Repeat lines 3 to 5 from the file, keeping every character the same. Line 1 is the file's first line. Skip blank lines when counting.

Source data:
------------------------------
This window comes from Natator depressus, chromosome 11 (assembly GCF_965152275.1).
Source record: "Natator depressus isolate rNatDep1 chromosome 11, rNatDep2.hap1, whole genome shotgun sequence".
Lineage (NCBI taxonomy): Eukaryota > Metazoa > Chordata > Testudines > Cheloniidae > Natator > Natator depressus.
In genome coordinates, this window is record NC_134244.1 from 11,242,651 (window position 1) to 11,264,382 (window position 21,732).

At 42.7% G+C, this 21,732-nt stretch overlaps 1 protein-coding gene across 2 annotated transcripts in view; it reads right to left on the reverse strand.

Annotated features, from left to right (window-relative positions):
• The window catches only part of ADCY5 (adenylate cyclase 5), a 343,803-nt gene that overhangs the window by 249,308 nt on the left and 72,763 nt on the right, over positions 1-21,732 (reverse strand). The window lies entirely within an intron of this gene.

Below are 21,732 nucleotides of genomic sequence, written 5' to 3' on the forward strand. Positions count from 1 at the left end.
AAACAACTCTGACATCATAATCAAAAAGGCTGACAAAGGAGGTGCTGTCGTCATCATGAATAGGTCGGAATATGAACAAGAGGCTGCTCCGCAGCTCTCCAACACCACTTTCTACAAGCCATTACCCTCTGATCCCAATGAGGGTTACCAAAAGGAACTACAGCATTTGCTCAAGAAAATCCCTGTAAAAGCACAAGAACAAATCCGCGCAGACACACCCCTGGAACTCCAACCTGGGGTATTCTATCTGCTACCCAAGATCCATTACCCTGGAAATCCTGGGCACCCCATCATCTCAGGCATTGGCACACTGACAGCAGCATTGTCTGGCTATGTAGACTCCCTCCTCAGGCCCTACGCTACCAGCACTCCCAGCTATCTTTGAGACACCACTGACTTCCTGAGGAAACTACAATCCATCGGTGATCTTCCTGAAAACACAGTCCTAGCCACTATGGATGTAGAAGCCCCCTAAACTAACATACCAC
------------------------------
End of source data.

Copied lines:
Lineage (NCBI taxonomy): Eukaryota > Metazoa > Chordata > Testudines > Cheloniidae > Natator > Natator depressus.
In genome coordinates, this window is record NC_134244.1 from 11,242,651 (window position 1) to 11,264,382 (window position 21,732).

At 42.7% G+C, this 21,732-nt stretch overlaps 1 protein-coding gene across 2 annotated transcripts in view; it reads right to left on the reverse strand.